It was amongst my first Acts after I got home, to write to the President of each state Society, appointing Philadelphia (& the first Monday in May) for the general meeting for the Cincinnati. - Colo. Walker took with him all the Letters for those Eastward of this before New Years day; the others for the Southward I dispatched by the Post [2] Post [strikeout] about the sametime - I have even sent duplicates for fear of miscarriage; yet, 'though it is the most eligable method, it is to be feared it will not prove so effectual a communication, as [struck: would] a general notification in the public Gazettes [inserted: would have been] - And, in case of failure, I shall be exceedingly concerned for not having adopted the most certain as it would give me pleasure to have the first general meeting, a very full one. -
I have named Philadelphia (contrary to my own judgment, as it is not Central) to comply with the wishes of South Carolina, who, being the most Southern State, have desired it. - North Carolina I have not heard a tittle from, nor any thing official from New Hampshire. - all the other States have acceded very unanimously to the propositions which were sent from the Army. -
I am just beginning to experience that ease, and freedom from public cares which, however desirable, takes some time to realize; for strange as it may tell, it is nevertheless true, that it was not 'till lately I could get the better of my usual custom of ruminating as soon as I waked in the morning, on the business of the ensuing day; - and of my surprize, after having revolved many things in my mind, to find that I was no longer a public man, or had any thing to do with public transactions. - I feel now, however, as I conceive a wearied Traveller must do, who, after treading many a painful step, with a heavy burden on his shoulders, is eased of the latter, having reached the Goal to which all the former were directed - & from his House top is looking back, & tracing with a [strikeout] [inserted: grateful] eye the Meanders by which he escaped the quicksand and Mires [3] Mires which lay in his way; and into which none but the All-powerful guide, & great disposer of human Events could have prevented his falling.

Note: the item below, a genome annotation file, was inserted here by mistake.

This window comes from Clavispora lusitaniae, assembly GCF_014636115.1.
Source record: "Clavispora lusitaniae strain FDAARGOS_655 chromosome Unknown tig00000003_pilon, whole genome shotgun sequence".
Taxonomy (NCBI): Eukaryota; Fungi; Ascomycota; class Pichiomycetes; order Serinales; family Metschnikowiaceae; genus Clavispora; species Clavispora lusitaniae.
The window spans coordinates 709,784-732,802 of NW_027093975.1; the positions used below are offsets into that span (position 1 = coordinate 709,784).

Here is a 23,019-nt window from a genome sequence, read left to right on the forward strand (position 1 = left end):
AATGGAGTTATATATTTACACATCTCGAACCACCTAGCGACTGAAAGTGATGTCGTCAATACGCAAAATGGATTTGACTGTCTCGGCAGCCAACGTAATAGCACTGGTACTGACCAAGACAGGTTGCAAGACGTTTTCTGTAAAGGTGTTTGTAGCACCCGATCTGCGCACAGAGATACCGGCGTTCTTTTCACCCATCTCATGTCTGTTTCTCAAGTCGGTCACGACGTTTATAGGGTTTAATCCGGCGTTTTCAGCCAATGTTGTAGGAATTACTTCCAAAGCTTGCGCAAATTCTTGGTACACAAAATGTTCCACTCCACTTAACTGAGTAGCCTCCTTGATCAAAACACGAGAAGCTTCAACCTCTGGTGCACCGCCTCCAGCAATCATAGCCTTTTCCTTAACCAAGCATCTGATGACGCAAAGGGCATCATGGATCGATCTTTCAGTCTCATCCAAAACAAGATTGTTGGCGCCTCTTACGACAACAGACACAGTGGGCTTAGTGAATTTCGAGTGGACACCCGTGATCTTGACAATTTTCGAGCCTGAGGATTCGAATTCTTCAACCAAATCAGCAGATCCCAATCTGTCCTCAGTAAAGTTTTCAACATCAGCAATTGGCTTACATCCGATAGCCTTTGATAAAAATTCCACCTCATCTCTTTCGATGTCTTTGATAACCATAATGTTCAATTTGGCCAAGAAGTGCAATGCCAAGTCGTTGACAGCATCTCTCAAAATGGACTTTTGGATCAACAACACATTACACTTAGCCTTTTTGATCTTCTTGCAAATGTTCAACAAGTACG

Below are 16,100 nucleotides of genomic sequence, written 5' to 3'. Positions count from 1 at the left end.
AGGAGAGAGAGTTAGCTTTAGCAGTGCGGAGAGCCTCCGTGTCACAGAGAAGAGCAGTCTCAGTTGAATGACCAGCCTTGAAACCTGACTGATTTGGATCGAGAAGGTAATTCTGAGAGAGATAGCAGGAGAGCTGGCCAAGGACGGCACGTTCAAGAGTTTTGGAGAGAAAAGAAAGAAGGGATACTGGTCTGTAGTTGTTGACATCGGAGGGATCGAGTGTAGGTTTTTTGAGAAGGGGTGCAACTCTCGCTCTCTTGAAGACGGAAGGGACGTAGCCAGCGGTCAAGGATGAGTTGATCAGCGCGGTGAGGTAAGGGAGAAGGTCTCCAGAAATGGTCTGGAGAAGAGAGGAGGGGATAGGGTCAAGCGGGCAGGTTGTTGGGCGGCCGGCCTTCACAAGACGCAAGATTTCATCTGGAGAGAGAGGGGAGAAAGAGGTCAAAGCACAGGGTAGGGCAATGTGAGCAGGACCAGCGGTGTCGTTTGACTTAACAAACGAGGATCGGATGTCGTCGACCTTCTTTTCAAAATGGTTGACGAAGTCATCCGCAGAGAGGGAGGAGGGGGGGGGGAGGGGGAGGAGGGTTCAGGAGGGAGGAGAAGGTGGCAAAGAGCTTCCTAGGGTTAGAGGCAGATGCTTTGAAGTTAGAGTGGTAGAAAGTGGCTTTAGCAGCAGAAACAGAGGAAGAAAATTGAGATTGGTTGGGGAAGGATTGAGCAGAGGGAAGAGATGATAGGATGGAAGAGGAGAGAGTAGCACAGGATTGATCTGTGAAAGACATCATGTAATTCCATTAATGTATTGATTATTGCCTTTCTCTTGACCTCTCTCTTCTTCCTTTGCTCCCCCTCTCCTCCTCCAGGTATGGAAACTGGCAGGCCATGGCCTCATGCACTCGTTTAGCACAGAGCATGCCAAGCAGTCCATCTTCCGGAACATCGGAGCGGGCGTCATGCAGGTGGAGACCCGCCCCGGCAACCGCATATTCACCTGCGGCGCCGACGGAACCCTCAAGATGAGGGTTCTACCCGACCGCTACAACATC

I shall be very happy, and I hope shall not be disappointed, in seeing you at the proposed meeting in Philadelphia. - The friendship I have conceived for you will not be impaired by absence, but it may be no unpleasing circumstance to brighten the Chain, by a renewal of the Covenant. - My best wishes attend Mrs. Knox & the little folks, in which Mrs. Washington most heartily joins me. - With every sentiment of the purest esteem, regard and affection
I am, My dear Sir,
Yr. Most Obedt. & Obliged
Hble Servant
Go: Washington
PS. I hope Genl Greene will be in the Delegation from Rhode Island - and that we shall see him at the Genl. Meeting of the Cincinnati - will you intimate this to him

Majr. Genl Knox.

[docket]
from his Excellency Genl.
Washington 20 Feby 1784
Original
No 8 -
See More

People: Knox, Henry, 1750-1806
Washington, George, 1732-1799
Greene, Nathanael, 1742-1786
Washington, Mary Ball, 1708-1789
Washington, Martha, 1731-1802
Knox, Lucy Flucker, 1756-1824

Historical Era: The New Nation, 1783-1815

Subjects: Revolutionary WarRevolutionary War GeneralChildren and FamilyWest Point (US Military Academy)Military HistoryGovernment and CivicsFinanceSociety of the CincinnatiFraternal OrganizationMount VernonPresidentFirst Lady

Sub Era: Creating a New Government